In the book of Genesis, God says “Let there be light.” In Omaha, Kaneko says “Let there be ‘light.’”
Staffers at the Kaneko arts and culture nonprofit and a creative council brought together elements from all over the world for "light," an exhibit that examines the many facets of light, both natural and artificial.
“Our creative council has been working on a theme that would appeal to the senses for over two years,” Kaneko Executive Director Chris Hochstetler said. “Initially, the discussion centered on an exhibition that would be a broader exploration of all the senses, and then the conversation refined more to focus on how light and the absence of light can really change our perceptions completely. The same object becomes something completely different.”
The immersive experience explores the art and science of light through various mediums. And participating artists approach light in different ways, from the simplicity of a spotlight shown through a glass bowl to a huge Lite Brite to astrophotography to a miniature version of the University of Nebraska-Lincoln’s Diocles laser.
“(We) felt that the sensory experience of light is often taken for granted ... has become mundane,” Hochstetler said. “It has moved from a place in history where entire cultures worshiped light for its life-giving properties to the normalcy of flipping a wall switch.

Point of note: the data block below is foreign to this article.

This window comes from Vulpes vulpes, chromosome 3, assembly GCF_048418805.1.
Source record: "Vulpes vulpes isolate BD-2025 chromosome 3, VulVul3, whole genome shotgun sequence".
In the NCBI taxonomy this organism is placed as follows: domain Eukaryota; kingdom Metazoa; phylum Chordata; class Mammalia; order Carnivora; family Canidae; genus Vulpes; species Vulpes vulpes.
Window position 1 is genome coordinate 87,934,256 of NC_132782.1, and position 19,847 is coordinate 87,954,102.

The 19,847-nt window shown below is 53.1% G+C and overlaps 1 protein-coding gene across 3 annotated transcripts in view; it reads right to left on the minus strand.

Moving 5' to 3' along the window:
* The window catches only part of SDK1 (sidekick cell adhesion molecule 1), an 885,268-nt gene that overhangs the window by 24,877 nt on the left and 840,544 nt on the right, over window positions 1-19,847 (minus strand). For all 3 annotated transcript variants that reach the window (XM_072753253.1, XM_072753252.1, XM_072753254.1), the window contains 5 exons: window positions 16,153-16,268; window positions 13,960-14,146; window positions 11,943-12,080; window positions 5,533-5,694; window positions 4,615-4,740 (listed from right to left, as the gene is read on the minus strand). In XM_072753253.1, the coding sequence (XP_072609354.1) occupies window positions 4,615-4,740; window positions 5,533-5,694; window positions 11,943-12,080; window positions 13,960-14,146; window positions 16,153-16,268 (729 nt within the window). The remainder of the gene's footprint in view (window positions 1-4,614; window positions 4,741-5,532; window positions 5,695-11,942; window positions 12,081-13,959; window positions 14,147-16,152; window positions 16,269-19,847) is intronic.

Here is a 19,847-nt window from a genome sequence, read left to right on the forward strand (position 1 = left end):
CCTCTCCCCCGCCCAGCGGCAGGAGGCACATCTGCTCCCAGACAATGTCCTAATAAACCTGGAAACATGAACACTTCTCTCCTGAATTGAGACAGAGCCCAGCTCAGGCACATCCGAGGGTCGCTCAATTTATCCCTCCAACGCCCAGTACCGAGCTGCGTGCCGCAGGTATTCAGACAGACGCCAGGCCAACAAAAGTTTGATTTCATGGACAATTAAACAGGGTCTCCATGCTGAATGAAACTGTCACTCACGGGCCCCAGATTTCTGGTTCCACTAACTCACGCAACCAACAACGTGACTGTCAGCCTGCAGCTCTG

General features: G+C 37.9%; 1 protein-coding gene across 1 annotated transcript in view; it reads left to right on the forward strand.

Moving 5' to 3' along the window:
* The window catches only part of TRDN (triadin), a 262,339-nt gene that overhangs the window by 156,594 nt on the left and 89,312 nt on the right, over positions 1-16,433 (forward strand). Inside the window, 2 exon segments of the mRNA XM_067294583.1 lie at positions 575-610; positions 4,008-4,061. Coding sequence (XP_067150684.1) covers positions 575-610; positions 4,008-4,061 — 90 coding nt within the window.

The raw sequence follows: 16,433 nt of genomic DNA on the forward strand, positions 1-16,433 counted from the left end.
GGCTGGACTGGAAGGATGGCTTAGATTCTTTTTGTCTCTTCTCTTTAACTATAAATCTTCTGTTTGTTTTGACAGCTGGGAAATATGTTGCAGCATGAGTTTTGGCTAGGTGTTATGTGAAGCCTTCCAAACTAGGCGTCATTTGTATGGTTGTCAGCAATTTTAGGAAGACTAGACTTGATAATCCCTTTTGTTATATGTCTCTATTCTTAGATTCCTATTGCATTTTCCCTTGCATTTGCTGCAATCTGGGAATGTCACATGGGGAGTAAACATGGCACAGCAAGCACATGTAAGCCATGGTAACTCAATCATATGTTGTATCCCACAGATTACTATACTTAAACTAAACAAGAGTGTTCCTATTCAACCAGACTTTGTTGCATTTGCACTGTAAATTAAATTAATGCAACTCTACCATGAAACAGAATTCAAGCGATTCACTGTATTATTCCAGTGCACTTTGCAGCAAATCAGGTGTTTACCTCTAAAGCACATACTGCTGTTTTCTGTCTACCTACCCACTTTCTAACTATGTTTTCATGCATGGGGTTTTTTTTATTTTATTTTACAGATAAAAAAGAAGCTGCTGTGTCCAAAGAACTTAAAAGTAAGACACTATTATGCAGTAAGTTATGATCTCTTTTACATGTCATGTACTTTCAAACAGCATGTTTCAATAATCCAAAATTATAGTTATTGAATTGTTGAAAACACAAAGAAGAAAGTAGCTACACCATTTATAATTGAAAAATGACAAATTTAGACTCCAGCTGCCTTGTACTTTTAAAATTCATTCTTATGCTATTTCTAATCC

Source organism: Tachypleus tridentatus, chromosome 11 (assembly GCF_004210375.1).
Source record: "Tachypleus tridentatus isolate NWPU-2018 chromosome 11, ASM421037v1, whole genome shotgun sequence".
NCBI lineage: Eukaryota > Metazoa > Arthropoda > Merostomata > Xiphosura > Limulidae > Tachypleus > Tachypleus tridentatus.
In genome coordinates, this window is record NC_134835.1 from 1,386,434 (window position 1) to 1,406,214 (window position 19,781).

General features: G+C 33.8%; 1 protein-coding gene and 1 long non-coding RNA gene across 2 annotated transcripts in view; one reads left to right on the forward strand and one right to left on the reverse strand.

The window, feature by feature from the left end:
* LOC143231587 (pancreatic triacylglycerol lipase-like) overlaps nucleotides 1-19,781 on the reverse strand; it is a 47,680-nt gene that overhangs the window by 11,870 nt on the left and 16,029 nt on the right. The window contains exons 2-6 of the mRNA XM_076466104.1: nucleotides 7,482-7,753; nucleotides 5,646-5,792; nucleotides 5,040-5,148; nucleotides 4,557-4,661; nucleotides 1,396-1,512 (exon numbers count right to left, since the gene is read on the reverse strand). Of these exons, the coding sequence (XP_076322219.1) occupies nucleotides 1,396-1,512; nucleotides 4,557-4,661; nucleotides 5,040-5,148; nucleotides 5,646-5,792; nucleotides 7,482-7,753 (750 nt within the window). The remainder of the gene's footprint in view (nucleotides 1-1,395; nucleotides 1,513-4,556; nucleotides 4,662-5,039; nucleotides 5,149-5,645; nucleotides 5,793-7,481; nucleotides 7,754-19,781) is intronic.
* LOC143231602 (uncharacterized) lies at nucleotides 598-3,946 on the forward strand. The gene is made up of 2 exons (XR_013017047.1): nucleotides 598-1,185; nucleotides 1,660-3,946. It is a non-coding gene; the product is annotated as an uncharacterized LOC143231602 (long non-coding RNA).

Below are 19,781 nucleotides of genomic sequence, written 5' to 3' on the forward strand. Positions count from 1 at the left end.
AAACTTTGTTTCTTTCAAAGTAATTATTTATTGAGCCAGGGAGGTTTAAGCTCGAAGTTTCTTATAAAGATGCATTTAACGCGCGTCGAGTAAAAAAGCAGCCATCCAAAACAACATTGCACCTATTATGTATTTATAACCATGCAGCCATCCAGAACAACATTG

“The creative council felt that a deep exhibition of light could return some of the mystery and sensorial wonder to it.”
One of the things that make this exhibit unique is that it’s free. Kaneko is located at 1111 Jones St., in three turn-of-the-century warehouses in Omaha’s Old Market.
The wide-open space in the warehouses is a perfect setting for “TRIPH,” a light-and-sound experience developed by Circus Family in Amsterdam. The installation has large geometric forms that change color and gradient as you move around and through them. The audio also intensifies with nearby motion.
“The piece really communicates with people as a living and breathing thing,” Hochstetler said. The artists “have created a sensory experience that allows people to move beyond seeing the light, but rather to ‘feel’ the light.”
That was evident during my visit, when a young girl, maybe 8 to 10 years old, spent about 10 minutes checking out the piece. She would stop at every element and watch as the colors changed, then move on to elicit another change.
One of the most-intriguing exhibits fits in a 7-by-7-foot space. No more than five people at a time can go into Refik Anadol’s “Infinity Room,” which has mirrors on the floor and ceiling. You’re surrounded by kaleidoscopic light patterns projected onto the black walls and floor by high-powered Epson projectors.
The light patterns, aided by the mirrors, blur the boundaries of reality. Looking up or down, it appears the room goes on forever. It’s a very disconcerting feeling. In fact, people with light sensitivities or who are prone to seizures are warned about the intense stimulation effects.
Each visit to the “Infinity Room” lasts 4 minutes. The loop of projected designs is 12 minutes, so you can visit the room multiple times to get the full effect. Some visualizations are more intense than others, but all are stunning. My bright-pink shirt really showed up among the black and white, and a woman with a red coat looked, at one time, like a rose.